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Curating Cool

Ben Hamley

Curating Cool

Cool is timeless. It tells us about our time and place, and it underpins the choices we all make, as we increasingly curate our lives.

Can the term curation be only truly applied to physical spaces and traditional art?

No, because the concept of curation has grown from a much more holistic and philosophical place that we often give it credit for.

‘Curation’ is a term that has etymological roots in the medieval latin term ‘curatus’ (one responsible for the care of souls). Incidentally, this is the same root as ‘cure’ which we’d all now associate with the medical profession more than the cultural sector. When we look at the institutions in which ‘curators’ are now found–museums–we also find that these institutional concepts are descendant from a Greek team ‘Μουσείον’ (mouseion) meaning ‘a seat or shrine of the muses’.

As we create, collect and curate, we apply our own personal aesthetic criteria to the fruits of the world. No matter how we do this, we present back to the world a story about who we are, simultaneously recasting the artefacts (digital or physical) that we have chosen in the context of this new story. What curation offers us is a mode of self-expression.

So, what has this got to do with cool?

It feels a little unnatural and self-absorbed to try and define cool. But we all have an intuitive understanding of what it means and–putting aside our egos for a moment–we can mostly agree that cool is an aspirational idea. Cool is even more interesting because it covers so much conceptual ground. It’s most frequently used as an epithet (slang) and is now part of our punctuation for surprising, new or interesting things. When we think of people though, cool becomes more ephemeral; a status of sorts. What is it that makes someone cool?

There is an italian word–Sprezzatura–coined in the 16th century by a renaissance author, Baldassare Castiglione. It means “a certain nonchalance, so as to conceal all art and make whatever one does or says appear to be without effort and almost without any thought about it”. Cool. Calm. Confident. In fact, we can trace the idea back even futher, to the Roman philosopher, Quintillian (35-95 AD) who is understood to have said that ‘the perfection of art is to conceal art’. This enduring idea of someone who has total control and mastery of their craft; skillfully expressing themselves, is the most intuitive definition of cool that we all share.

Except–we all have our own criteria or ‘aesthetic system’ that we apply to make decisions about the things we like. So your ‘cool’ and my ‘cool’ are likely to be completely different–yet neither is more or less valid than the other. We could quite easily agree that something is ‘cool’ if it fits within the parameters of our respective aesthetic systems and is executed surprisingly well. With this knowledge, we gain greater understanding of the things that give meaning to the lives of others.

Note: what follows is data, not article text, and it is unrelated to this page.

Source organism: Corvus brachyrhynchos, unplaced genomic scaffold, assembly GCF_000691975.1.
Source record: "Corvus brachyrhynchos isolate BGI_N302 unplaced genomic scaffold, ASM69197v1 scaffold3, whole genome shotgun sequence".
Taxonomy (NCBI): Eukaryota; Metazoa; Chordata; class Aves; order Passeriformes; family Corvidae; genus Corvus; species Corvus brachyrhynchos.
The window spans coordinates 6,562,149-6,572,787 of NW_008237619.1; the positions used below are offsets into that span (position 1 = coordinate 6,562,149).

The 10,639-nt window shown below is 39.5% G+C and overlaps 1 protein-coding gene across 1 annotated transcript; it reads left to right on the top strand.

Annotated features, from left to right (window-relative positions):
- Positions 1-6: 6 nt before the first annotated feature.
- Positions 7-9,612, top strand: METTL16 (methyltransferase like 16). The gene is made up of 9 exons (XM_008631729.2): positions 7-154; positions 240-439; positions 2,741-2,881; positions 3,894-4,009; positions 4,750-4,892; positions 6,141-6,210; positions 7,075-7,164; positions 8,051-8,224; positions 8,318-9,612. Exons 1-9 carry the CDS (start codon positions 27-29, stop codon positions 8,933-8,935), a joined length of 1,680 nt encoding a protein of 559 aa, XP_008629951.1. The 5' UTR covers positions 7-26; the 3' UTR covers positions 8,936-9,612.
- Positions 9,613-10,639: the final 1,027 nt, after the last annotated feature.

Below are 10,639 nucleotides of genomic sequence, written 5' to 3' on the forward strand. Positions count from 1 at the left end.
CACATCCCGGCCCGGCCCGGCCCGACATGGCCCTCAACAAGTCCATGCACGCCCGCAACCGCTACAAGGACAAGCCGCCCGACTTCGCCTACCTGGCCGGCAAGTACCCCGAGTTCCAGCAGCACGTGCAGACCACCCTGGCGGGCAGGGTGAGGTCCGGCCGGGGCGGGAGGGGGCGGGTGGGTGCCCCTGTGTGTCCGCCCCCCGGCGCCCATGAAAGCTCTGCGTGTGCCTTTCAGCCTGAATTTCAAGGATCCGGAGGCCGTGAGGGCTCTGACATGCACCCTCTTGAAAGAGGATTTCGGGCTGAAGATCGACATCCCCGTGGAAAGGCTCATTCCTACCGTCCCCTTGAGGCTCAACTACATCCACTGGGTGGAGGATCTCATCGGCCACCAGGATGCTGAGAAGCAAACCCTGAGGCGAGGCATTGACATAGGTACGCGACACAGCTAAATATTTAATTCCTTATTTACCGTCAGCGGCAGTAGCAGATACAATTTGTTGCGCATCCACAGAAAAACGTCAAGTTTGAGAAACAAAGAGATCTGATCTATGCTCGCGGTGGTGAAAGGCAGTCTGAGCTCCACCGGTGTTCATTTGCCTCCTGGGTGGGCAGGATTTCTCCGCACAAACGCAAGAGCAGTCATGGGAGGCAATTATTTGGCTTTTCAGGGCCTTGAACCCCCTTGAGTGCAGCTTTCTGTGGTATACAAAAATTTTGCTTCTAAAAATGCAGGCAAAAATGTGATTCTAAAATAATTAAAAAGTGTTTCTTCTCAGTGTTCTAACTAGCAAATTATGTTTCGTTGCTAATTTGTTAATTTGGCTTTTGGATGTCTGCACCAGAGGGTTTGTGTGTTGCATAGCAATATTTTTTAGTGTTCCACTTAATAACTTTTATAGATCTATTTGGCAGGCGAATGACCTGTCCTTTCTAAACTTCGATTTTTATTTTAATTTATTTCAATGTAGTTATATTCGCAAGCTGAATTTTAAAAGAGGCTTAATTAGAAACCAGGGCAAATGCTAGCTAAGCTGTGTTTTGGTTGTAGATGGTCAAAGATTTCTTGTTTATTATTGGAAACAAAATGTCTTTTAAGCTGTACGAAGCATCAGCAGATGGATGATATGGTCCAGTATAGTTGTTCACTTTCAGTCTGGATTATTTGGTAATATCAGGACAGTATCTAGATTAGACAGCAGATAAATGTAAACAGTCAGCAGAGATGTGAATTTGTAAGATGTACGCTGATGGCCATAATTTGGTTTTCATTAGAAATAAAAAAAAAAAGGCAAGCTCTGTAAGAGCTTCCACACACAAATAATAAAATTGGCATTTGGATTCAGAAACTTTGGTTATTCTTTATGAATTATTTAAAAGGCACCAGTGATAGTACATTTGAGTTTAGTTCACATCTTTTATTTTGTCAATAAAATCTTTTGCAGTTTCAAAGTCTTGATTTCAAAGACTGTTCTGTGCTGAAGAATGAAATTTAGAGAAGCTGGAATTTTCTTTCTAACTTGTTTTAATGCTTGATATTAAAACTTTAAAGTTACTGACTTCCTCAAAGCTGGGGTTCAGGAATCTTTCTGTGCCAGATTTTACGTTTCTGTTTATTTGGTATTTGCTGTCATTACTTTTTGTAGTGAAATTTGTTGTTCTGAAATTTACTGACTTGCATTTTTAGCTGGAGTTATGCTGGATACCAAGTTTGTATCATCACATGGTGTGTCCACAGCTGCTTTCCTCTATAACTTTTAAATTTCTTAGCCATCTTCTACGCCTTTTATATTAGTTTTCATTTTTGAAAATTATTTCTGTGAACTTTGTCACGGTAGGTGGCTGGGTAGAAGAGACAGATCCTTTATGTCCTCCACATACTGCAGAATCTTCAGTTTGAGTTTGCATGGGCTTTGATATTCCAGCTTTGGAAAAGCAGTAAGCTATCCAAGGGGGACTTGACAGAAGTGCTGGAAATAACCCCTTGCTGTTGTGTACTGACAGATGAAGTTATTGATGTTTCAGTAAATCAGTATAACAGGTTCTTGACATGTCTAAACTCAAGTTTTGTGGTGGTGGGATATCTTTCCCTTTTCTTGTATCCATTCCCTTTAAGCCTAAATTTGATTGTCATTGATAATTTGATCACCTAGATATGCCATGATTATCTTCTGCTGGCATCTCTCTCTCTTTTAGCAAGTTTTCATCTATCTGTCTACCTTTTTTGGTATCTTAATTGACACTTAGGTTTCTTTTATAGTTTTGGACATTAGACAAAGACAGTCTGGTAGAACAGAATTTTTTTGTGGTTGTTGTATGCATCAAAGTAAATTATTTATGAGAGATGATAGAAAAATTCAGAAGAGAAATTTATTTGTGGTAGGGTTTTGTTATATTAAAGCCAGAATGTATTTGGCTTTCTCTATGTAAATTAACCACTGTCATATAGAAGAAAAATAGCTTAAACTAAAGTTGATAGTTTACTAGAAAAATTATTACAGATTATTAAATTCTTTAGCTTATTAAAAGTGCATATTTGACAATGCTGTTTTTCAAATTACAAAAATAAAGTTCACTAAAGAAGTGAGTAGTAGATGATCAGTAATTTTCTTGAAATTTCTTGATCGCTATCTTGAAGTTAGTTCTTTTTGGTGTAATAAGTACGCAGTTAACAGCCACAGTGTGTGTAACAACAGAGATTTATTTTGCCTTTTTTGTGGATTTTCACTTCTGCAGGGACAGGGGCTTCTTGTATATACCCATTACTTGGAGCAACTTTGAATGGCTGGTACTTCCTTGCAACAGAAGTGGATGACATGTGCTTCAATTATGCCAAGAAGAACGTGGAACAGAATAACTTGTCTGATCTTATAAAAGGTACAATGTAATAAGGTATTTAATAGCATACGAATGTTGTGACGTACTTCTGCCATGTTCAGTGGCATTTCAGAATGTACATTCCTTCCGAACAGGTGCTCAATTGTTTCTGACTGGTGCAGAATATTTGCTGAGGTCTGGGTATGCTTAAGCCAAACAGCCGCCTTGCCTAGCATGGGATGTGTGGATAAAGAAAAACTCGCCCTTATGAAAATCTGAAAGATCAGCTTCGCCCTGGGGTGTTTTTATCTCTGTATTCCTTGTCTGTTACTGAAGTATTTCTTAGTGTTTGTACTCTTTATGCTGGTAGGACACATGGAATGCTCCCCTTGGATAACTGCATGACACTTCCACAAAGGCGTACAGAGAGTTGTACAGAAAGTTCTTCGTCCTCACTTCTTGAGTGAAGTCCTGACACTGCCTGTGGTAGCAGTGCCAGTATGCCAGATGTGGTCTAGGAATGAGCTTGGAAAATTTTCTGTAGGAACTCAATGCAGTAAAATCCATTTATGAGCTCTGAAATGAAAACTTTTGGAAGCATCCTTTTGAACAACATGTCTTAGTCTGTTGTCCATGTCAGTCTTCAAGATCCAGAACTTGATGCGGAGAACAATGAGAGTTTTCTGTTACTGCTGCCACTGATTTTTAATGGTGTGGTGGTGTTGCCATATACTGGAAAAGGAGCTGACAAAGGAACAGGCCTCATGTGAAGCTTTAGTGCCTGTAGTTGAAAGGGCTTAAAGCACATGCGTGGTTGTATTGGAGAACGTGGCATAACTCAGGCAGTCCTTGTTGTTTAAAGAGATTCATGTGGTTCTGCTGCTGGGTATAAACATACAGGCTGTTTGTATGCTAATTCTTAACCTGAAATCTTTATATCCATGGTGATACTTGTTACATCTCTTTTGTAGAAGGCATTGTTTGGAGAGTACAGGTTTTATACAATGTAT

At the Queensland Museum, we’ve just kicked off a project called ‘Curators of Cool’. We’ve invited six ‘cool’ people to explore the museums collection and select a few key objects which appealed to their individual aesthetic systems; what they think is cool, then present these objects in a micro-exhibition to tell the story about the work they do.

Because cool is so subjective, we used the following definition to select our first six curators: people with developed followings or recognised influence in a sociocultural system. They can be collectors, creatives, distributors, editors or producers of cultural properties and their status affords them an ability to define the aesthetic criteria by which other cultural properties are assessed by society. In short; they define what is cool through their work.

By introducing new stories, aesthetics and systems of meaning, we’re hoping to breakdown “a shared assumption underpinning much intellectual theorising about culture: that is that the masses cannot distinguish between good and bad culture” [1]. Nowhere has this been more prevalent than in the history of modern museums where “by the end of the nineteenth century… visitors to the new museums kept a reverent silence and no longer spat of the floor or brought dogs and small children” [2] as the upper classes began to set out new conventions for how “high culture” should be consumed. Just to clarify–I’m not saying that spitting in public is OK… what we’re talking about here is controlling the way publics ‘should behave’ and limiting the stories of discovery we tell to the world to the choices of the ‘elite’ and ‘privileged few’ of institutional science.

Although the ‘high culture’ conventions of the 19th century may now be falling out of favor in the mainstream, certain cool people are the key to understanding how these changes take place. As they develop and refine their individual aesthetic systems; what they do, and more importantly HOW they do it [3] creates an image that other members of society relate to, aspire to, copy, transform and combine into their own lives. This influence is what seeds certain aesthetic judgements among others and drives increasing references or uses of certain things that we call ‘trends’.

I am interested in how museums can take better advantage of the communities in which they operate to tell stories about the ideas that shape our time and place, not just the past–the now.

[1] McKee, 2007
[2] Ohmann, 1996. 158-159
[3] Sprezzatura

As curation becomes a more widely understood form of self-expression, what other opportunities are there to explore multiple points of view at the same time?

What is the role of a museum in a future where our encyclopedic strongholds of significant historical objects can be accessed and researched without ever having to visit?

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